We're based in United States. We understand that any sub-processor that we use should be EU-US Privacy Shield certified and GDPR compliant. So, we can use AWS and Google Cloud. Both of them are EU-US Privacy Shield certified.

But does my own company also needs to be EU-US Privacy Shield certified also?

Can we declare ourselves GDPR compliant after doing the due diligence but not have to certify ourselves in the EU-US Privacy Shield?

  • Are you caught by the GDPR's extraterritorial provisions? Not all foreign controllers/processors of the personal data of people in the EU are. Do you know whether you are a controller and/or a processor? This may be relevant. – Sam_Butler Feb 28 '20 at 13:54
  • By the way, you can "declare yourself" anything you want to, but this has no basis in law. A company caught by the GDPR must be capable of demonstrating compliance, and certification methods are not yet implemented. This is different from Privacy Shield, which is a self-certification framework. – Sam_Butler Feb 28 '20 at 13:55
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    @Sam_Butler We don't have our own servers. We have some employees in EU and we believe we're a processor (A SAAS providing services to EU companies). We use Google Firebase and AWS RDS to get, process and store customer data. We're a US company and use US servers in Google Cloud and Amazon Web Services. So I believe GDPR's extraterritorial provisions apply to us. – harsh989 Mar 2 '20 at 7:22

Based on the information provided in the question and comments, you are a Software as a Service provider established outside the European Union, providing services to European Union clients who will use your SaaS solution to process personal data that is subject to the jurisdiction of the GDPR. If you market your service to consumers in the Union, you are also caught by the GDPR's extraterritorial provisions.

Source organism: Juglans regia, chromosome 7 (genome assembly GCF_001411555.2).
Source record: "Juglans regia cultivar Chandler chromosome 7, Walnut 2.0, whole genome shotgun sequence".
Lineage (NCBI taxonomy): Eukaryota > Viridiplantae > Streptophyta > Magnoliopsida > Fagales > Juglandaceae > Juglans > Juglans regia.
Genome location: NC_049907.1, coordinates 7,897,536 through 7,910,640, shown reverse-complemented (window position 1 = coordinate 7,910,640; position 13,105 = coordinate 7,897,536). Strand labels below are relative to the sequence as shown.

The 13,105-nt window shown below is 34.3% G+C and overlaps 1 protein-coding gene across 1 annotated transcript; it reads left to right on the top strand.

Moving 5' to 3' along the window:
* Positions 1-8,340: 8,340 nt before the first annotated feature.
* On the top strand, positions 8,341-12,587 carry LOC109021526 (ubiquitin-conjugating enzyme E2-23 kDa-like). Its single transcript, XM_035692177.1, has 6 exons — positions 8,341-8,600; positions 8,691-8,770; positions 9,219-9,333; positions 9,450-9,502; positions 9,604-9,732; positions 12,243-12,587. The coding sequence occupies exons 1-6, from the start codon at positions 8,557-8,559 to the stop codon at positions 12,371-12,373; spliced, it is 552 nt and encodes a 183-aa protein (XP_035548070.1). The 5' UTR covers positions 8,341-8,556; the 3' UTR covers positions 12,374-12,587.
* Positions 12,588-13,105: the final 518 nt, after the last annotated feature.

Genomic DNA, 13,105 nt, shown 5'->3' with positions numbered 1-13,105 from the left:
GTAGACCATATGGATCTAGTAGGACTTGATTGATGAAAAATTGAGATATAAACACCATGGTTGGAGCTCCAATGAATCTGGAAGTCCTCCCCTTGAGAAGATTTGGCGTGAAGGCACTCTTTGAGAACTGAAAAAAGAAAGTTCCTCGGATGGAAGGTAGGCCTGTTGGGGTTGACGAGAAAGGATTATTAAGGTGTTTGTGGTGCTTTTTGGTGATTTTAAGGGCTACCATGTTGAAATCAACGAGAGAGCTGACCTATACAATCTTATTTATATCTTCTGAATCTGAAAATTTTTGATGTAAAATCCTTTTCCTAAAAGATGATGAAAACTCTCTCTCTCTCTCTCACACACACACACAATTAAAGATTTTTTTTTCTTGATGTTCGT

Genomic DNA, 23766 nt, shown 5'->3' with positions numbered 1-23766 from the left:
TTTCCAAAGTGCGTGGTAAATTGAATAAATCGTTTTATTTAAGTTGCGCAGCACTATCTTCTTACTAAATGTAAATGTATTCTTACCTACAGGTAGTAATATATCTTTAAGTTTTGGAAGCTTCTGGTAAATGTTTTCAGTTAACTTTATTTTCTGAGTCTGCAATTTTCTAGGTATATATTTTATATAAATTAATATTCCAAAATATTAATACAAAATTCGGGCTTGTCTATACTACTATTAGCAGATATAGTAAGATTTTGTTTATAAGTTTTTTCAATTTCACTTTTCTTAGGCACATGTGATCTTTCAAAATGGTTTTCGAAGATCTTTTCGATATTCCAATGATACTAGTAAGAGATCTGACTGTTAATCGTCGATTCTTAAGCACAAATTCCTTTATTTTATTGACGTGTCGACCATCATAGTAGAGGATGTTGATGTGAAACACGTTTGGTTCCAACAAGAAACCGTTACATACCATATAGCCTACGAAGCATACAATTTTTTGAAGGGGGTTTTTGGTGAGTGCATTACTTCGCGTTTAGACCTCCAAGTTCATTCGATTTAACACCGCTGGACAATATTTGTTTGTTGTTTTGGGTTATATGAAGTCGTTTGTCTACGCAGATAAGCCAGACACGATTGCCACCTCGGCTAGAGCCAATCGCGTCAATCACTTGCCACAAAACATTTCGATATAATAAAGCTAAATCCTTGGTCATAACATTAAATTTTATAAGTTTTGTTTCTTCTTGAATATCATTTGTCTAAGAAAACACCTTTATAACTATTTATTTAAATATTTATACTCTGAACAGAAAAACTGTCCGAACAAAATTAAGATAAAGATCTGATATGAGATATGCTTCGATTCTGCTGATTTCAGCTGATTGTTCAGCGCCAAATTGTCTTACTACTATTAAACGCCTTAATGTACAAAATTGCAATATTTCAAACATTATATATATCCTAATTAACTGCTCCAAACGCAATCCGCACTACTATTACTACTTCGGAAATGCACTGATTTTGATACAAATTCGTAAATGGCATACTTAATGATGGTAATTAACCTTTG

As such, those controllers established in the Union must comply with the requirements of Article 28 in respect of processors they engage, including yourselves. When they transfer personal data to you, it is transferred to a third country and subject to Chapter V of the GDPR. The EU-U.S. Privacy Shield Framework is subject to an adequacy decision recognised pursuant to Art. 45(9) GDPR.

The above would suggest that as the contracting party to whom the controller transfers personal data, irrespective of your use of sub-processors, you must self-certify under Privacy Shield. You will also need to provide an executable (signable) data protection addendum to your terms for EU (and EEA, UK, etc.) clients, and you should be prepared to disclose the identity of your sub-processors. Bear in mind Art. 28(4) that imposes the same terms on sub-processors as in the top-level processor contract.

  • What should non EU non US companies do? – ask Dec 1 '20 at 16:05
  • That’s not really a comment on this answer, if you have a specific question you should write it as a new question and give all the details. Even my answer above is no longer valid as the EU-US Privacy Shield was subsequently invalidated. – Sam_Butler Dec 3 '20 at 7:24

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